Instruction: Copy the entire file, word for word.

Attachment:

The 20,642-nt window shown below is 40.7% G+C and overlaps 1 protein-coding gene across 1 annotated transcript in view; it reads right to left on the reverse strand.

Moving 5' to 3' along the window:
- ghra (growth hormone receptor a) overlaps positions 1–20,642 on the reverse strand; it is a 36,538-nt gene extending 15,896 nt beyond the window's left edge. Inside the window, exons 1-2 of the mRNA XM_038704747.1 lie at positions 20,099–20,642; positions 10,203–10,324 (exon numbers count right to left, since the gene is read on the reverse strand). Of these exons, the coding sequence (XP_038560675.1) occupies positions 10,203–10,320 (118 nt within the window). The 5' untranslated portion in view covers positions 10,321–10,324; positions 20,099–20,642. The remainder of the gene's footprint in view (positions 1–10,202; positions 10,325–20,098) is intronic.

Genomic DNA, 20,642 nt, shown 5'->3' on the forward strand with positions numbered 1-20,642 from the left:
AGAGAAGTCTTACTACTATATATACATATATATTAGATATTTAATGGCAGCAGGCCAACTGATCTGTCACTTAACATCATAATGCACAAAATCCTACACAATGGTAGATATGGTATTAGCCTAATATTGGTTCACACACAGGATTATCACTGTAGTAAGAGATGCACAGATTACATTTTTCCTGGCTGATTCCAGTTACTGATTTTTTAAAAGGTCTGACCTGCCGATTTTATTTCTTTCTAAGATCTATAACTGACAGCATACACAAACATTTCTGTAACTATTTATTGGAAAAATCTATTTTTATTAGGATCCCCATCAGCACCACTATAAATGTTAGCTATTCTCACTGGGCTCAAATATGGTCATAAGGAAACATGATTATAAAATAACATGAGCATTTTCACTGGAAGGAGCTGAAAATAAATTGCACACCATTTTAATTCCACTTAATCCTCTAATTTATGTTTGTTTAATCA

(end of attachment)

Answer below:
The 20,642-nt window shown below is 40.7% G+C and overlaps 1 protein-coding gene across 1 annotated transcript in view; it reads right to left on the reverse strand.

Moving 5' to 3' along the window:
- ghra (growth hormone receptor a) overlaps positions 1–20,642 on the reverse strand; it is a 36,538-nt gene extending 15,896 nt beyond the window's left edge. Inside the window, exons 1-2 of the mRNA XM_038704747.1 lie at positions 20,099–20,642; positions 10,203–10,324 (exon numbers count right to left, since the gene is read on the reverse strand). Of these exons, the coding sequence (XP_038560675.1) occupies positions 10,203–10,320 (118 nt within the window). The 5' untranslated portion in view covers positions 10,321–10,324; positions 20,099–20,642. The remainder of the gene's footprint in view (positions 1–10,202; positions 10,325–20,098) is intronic.

Genomic DNA, 20,642 nt, shown 5'->3' on the forward strand with positions numbered 1-20,642 from the left:
AGAGAAGTCTTACTACTATATATACATATATATTAGATATTTAATGGCAGCAGGCCAACTGATCTGTCACTTAACATCATAATGCACAAAATCCTACACAATGGTAGATATGGTATTAGCCTAATATTGGTTCACACACAGGATTATCACTGTAGTAAGAGATGCACAGATTACATTTTTCCTGGCTGATTCCAGTTACTGATTTTTTAAAAGGTCTGACCTGCCGATTTTATTTCTTTCTAAGATCTATAACTGACAGCATACACAAACATTTCTGTAACTATTTATTGGAAAAATCTATTTTTATTAGGATCCCCATCAGCACCACTATAAATGTTAGCTATTCTCACTGGGCTCAAATATGGTCATAAGGAAACATGATTATAAAATAACATGAGCATTTTCACTGGAAGGAGCTGAAAATAAATTGCACACCATTTTAATTCCACTTAATCCTCTAATTTATGTTTGTTTAATCA